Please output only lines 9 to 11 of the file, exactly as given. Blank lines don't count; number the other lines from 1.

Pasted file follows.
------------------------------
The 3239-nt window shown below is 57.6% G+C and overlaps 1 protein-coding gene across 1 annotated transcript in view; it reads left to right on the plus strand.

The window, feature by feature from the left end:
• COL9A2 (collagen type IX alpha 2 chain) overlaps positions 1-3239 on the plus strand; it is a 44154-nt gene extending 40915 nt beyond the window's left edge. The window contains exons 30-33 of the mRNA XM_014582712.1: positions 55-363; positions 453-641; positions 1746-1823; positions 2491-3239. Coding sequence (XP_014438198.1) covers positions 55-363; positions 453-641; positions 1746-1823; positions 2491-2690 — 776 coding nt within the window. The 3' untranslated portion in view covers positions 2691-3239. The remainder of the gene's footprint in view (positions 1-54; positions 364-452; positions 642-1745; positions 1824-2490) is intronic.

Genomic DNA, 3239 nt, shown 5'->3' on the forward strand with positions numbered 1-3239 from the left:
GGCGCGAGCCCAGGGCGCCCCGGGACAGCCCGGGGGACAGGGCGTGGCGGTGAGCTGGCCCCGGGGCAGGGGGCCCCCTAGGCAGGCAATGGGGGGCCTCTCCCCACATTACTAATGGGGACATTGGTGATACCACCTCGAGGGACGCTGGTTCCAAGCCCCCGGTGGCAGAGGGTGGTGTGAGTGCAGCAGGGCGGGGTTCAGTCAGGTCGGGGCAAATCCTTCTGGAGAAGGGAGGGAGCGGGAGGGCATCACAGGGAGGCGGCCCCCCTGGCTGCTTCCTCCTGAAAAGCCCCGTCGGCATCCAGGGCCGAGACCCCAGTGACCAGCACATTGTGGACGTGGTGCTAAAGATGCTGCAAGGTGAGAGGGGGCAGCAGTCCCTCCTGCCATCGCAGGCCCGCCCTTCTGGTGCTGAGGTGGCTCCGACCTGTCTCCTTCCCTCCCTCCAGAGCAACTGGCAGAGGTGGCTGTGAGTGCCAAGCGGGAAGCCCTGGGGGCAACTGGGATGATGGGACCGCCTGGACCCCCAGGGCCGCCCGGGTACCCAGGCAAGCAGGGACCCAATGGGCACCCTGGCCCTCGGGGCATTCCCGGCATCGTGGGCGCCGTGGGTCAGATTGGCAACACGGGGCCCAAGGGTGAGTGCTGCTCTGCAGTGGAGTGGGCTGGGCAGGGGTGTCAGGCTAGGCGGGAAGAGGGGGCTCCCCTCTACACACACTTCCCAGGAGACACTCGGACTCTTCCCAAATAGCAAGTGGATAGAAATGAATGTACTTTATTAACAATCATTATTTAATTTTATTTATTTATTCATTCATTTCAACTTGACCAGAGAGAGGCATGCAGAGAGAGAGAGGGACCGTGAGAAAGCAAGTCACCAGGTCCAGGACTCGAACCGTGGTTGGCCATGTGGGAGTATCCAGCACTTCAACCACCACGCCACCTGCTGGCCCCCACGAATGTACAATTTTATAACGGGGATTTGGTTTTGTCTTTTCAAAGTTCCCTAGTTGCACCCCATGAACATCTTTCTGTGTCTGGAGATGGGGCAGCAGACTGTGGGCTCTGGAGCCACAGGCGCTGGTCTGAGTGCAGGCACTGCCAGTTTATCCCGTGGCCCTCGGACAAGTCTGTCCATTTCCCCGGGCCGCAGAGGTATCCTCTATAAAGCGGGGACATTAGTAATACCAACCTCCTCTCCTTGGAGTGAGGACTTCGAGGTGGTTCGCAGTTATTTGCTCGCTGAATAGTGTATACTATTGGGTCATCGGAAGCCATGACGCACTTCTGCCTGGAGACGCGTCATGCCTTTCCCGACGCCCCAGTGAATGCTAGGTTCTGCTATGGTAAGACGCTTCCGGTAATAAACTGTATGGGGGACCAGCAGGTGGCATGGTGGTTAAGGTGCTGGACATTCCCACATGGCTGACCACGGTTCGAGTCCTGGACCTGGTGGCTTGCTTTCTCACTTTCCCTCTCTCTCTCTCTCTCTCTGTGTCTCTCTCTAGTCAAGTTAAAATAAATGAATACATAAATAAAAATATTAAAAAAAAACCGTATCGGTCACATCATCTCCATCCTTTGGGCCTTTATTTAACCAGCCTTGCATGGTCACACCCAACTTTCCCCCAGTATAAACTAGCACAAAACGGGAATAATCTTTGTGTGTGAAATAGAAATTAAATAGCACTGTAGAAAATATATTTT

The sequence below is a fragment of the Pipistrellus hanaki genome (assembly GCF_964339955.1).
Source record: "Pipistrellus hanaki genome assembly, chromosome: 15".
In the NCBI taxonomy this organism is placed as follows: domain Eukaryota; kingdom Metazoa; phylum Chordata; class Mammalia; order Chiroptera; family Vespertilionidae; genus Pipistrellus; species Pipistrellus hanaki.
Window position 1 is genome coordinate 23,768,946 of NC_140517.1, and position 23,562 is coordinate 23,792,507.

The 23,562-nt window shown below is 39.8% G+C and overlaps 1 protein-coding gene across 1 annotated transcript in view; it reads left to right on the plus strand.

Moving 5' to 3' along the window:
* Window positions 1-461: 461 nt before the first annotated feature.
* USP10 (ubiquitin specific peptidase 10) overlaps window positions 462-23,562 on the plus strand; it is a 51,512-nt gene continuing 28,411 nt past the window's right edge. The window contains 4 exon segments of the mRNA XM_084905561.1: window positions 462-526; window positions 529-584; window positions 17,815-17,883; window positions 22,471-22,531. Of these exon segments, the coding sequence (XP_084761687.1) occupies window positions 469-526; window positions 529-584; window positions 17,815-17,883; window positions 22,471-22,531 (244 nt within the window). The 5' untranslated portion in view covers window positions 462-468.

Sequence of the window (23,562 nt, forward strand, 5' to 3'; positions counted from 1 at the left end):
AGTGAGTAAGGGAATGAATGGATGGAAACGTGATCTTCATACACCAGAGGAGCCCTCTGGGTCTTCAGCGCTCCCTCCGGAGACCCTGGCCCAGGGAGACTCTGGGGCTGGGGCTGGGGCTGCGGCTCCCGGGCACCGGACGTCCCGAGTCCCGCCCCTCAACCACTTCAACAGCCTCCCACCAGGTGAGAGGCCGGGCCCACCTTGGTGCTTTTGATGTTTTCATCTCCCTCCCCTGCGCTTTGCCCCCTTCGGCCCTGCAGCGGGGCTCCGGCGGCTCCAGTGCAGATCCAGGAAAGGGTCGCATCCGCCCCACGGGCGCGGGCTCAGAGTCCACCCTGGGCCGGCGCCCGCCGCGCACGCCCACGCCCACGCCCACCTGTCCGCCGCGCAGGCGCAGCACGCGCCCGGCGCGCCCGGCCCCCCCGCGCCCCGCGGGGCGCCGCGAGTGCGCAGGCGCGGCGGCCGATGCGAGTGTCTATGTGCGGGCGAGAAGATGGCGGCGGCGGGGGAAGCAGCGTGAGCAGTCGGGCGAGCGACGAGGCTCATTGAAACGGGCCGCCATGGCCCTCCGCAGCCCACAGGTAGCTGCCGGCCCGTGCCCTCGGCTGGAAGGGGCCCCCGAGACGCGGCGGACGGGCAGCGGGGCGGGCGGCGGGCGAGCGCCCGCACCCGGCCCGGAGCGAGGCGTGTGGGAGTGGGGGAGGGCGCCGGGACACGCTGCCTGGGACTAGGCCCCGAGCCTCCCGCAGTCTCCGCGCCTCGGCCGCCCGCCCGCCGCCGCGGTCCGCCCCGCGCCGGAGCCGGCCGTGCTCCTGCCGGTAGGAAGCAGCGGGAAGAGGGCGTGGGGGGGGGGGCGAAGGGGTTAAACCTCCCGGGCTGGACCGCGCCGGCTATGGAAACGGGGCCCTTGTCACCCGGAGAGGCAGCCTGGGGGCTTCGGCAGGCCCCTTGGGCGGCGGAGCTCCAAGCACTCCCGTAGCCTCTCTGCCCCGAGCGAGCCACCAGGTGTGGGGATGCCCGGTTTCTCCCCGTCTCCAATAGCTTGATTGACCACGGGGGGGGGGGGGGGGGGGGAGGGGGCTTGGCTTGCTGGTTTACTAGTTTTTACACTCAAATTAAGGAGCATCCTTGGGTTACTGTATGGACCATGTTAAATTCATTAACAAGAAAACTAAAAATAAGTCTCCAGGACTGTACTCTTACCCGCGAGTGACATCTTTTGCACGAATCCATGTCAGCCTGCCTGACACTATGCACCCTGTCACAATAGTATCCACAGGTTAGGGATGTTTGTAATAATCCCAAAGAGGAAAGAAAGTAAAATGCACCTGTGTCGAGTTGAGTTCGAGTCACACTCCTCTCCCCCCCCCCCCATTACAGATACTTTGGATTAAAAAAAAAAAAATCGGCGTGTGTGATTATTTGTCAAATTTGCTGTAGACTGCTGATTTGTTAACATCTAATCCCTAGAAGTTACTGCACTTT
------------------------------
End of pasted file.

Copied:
Window position 1 is genome coordinate 23,768,946 of NC_140517.1, and position 23,562 is coordinate 23,792,507.

The 23,562-nt window shown below is 39.8% G+C and overlaps 1 protein-coding gene across 1 annotated transcript in view; it reads left to right on the plus strand.

Moving 5' to 3' along the window: